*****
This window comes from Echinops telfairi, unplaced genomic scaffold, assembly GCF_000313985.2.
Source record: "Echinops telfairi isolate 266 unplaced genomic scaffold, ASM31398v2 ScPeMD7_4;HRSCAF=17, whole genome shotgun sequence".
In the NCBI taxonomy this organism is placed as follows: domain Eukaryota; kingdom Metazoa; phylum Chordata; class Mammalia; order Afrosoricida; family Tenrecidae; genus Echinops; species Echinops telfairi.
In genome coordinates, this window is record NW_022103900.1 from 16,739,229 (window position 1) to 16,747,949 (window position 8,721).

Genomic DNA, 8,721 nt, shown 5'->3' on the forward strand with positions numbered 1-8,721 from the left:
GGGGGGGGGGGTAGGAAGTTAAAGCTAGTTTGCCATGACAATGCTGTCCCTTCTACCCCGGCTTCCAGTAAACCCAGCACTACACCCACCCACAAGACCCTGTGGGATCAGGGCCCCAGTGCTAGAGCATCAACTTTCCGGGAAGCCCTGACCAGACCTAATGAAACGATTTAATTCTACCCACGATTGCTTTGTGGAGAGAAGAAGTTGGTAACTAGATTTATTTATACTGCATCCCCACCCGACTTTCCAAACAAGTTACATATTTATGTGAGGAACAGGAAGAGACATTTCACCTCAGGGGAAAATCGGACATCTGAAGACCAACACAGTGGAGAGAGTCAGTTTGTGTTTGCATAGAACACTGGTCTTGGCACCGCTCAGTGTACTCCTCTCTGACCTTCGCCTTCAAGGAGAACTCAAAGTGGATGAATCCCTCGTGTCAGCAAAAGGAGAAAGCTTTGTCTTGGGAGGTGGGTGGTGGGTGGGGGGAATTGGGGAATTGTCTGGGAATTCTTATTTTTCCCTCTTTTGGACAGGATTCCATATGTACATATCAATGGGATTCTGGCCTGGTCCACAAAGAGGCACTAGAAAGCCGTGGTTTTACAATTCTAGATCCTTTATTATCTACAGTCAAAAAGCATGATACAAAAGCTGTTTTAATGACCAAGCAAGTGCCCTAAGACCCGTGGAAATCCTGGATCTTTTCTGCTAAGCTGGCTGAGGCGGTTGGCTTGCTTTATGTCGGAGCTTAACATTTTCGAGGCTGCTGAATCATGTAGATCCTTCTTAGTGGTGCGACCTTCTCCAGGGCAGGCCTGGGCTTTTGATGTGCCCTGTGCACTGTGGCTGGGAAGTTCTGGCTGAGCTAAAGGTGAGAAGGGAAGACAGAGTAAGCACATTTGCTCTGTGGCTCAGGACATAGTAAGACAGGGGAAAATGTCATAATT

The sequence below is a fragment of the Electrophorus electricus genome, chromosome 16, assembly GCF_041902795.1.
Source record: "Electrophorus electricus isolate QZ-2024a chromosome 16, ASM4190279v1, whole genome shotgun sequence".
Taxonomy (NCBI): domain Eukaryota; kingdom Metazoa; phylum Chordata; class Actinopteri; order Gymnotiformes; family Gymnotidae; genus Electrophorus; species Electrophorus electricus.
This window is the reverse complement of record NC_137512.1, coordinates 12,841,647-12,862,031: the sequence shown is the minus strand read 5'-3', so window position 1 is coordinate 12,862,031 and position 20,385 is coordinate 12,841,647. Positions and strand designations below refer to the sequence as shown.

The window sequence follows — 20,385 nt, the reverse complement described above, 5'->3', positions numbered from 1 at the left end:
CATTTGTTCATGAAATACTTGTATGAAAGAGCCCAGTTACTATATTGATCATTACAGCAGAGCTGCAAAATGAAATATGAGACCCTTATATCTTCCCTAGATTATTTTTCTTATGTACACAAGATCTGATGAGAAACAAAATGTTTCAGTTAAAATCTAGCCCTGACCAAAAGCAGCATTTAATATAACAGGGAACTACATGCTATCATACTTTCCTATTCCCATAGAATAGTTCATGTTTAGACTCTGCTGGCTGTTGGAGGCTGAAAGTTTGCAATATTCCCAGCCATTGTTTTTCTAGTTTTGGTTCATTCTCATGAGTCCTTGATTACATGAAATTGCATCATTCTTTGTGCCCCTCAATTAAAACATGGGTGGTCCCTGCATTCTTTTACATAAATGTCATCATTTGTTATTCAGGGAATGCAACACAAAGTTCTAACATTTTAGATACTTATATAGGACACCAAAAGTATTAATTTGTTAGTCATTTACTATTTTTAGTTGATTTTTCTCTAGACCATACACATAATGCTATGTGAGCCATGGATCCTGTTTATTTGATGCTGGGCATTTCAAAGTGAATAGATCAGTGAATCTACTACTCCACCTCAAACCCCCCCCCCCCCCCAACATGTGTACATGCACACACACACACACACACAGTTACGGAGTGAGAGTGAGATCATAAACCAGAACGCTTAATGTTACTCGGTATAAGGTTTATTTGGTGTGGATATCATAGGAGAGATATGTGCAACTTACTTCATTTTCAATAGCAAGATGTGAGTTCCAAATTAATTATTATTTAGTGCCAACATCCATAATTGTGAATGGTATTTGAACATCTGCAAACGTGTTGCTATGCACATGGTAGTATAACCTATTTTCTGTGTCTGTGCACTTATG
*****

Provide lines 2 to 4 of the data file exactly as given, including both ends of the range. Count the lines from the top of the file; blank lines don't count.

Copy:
Source record: "Echinops telfairi isolate 266 unplaced genomic scaffold, ASM31398v2 ScPeMD7_4;HRSCAF=17, whole genome shotgun sequence".
In the NCBI taxonomy this organism is placed as follows: domain Eukaryota; kingdom Metazoa; phylum Chordata; class Mammalia; order Afrosoricida; family Tenrecidae; genus Echinops; species Echinops telfairi.
In genome coordinates, this window is record NW_022103900.1 from 16,739,229 (window position 1) to 16,747,949 (window position 8,721).